Thing is, there were certainly things I didn't really consider - or didn't think would be have as much

Now I actually look and present female, and have done for a while, I figured I'd go back over that list and see what else I could add.

I'd add just two things for now, although I'm sure over time I'd add more.

Go walking at night.

Seriously. I never thought much about it, but on a hot summer night when it finally got cool around 11pm, I'd often go for meandering walks. Didn't much matter where. Around the block. Down to the water, if I was living near water. I'd listen to music on my headphones and just walk, ignoring everything around me but the comforting darkness.

In retrospect, it was amazing, and something I took for granted.

Of course, I'm not claiming that every time I leave my house after night-fall now I am instantly set upon by monsters, but the thing is it doesn't have to happen every time. All it took was one or two instances of some creepy fucker cat-calling me as I walked by, or some creepy guy trying to just talk to me when I was minding my own business and walking alone on a sidewalk.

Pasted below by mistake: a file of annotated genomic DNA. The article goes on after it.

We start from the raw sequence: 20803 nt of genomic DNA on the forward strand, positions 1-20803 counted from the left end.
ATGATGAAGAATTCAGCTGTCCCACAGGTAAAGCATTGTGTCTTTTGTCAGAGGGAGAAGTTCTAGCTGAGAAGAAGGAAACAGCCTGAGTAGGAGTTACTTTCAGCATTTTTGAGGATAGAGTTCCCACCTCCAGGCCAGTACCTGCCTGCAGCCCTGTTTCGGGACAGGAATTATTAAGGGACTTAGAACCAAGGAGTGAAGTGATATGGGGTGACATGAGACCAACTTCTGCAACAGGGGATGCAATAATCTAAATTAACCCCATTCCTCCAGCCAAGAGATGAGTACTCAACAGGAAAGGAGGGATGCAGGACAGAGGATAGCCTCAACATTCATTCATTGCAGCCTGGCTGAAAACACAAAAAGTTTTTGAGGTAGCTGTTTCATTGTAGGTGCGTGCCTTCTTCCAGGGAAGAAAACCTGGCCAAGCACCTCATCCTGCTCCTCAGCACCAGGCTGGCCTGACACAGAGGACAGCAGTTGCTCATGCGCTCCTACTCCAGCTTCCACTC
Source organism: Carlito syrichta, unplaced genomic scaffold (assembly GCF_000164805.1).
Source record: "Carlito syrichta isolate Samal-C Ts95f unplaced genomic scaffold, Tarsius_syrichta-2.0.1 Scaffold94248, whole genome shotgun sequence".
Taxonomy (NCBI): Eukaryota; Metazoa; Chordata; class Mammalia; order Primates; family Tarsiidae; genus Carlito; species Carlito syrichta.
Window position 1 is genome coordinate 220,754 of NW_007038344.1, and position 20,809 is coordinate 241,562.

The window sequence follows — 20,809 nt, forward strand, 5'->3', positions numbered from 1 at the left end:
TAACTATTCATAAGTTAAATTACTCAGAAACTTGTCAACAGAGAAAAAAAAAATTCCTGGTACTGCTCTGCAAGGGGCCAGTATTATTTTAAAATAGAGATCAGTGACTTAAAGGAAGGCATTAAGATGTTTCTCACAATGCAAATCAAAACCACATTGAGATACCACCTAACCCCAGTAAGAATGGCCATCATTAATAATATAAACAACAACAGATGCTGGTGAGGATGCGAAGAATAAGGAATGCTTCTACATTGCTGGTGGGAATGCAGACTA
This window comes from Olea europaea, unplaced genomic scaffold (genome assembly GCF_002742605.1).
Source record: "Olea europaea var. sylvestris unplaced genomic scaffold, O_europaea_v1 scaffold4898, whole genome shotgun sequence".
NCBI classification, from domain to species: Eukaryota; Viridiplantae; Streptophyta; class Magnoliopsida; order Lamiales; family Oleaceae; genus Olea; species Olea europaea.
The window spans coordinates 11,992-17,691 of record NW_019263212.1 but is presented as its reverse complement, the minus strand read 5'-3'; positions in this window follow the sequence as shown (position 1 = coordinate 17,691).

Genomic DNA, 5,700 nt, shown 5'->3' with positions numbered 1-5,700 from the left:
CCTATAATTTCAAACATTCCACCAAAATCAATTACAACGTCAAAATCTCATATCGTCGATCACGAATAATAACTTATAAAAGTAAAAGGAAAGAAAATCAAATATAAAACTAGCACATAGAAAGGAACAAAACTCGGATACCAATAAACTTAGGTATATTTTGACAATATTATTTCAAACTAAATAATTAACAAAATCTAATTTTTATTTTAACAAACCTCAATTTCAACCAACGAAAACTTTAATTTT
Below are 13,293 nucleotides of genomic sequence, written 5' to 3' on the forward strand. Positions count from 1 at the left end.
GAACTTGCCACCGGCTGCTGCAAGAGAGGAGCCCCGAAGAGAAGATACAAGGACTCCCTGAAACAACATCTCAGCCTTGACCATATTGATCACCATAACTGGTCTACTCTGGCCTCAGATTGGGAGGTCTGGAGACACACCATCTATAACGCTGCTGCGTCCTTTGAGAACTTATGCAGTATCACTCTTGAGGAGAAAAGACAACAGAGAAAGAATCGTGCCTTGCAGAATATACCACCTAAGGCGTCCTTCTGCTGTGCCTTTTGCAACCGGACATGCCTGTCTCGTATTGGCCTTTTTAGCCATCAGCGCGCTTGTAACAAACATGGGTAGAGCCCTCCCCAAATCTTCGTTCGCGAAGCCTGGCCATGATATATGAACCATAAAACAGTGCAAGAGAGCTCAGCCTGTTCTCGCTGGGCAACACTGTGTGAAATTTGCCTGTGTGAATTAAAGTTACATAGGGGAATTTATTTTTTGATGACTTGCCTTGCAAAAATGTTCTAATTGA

It has a whole new level of fear attached to it when it happens at night, and now it's happened a few times I have begun to lose my confidence.

I don't go walking at night any more. Not on my own. I'll travel to and from a station, but even then sometimes if it's too late I'll get a taxi or an Uber.

Which brings me to the second thing I'd add to this list.

Go out in public without thinking about my personal safety.

I suppose in a sense this is related to a few of the points, but really, that's what it comes down to.

A lot of things have just become part of what I do now, almost on a subconscious level.

Where I am going and how I will get there, if I have been drinking, what I am wearing - all these things factor into my personal, travel and social plans now.

It's almost embarrassing to think back about how good I had it before. Seriously. It's not even that I was unaware of this before, but what is really shocking to me is how different it actually feels.